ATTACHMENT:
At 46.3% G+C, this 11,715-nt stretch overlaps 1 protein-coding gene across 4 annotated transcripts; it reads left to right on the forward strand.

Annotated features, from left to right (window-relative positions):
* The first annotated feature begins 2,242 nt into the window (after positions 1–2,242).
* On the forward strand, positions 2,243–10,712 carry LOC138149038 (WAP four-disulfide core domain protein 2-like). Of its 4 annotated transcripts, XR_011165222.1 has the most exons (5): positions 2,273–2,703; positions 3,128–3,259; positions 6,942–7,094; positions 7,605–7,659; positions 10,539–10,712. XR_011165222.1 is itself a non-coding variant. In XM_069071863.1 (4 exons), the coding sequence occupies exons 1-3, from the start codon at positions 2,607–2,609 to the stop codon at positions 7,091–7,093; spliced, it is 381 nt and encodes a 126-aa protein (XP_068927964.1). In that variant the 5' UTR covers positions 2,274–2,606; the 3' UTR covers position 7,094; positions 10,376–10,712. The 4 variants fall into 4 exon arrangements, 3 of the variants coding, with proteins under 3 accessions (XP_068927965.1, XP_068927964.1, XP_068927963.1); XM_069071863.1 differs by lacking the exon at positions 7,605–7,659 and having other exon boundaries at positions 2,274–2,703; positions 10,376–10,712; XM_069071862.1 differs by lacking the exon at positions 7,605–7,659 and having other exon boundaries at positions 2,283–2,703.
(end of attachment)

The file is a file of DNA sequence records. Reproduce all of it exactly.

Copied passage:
At 46.3% G+C, this 11,715-nt stretch overlaps 1 protein-coding gene across 4 annotated transcripts; it reads left to right on the forward strand.

Annotated features, from left to right (window-relative positions):
* The first annotated feature begins 2,242 nt into the window (after positions 1–2,242).
* On the forward strand, positions 2,243–10,712 carry LOC138149038 (WAP four-disulfide core domain protein 2-like). Of its 4 annotated transcripts, XR_011165222.1 has the most exons (5): positions 2,273–2,703; positions 3,128–3,259; positions 6,942–7,094; positions 7,605–7,659; positions 10,539–10,712. XR_011165222.1 is itself a non-coding variant. In XM_069071863.1 (4 exons), the coding sequence occupies exons 1-3, from the start codon at positions 2,607–2,609 to the stop codon at positions 7,091–7,093; spliced, it is 381 nt and encodes a 126-aa protein (XP_068927964.1). In that variant the 5' UTR covers positions 2,274–2,606; the 3' UTR covers position 7,094; positions 10,376–10,712. The 4 variants fall into 4 exon arrangements, 3 of the variants coding, with proteins under 3 accessions (XP_068927965.1, XP_068927964.1, XP_068927963.1); XM_069071863.1 differs by lacking the exon at positions 7,605–7,659 and having other exon boundaries at positions 2,274–2,703; positions 10,376–10,712; XM_069071862.1 differs by lacking the exon at positions 7,605–7,659 and having other exon boundaries at positions 2,283–2,703.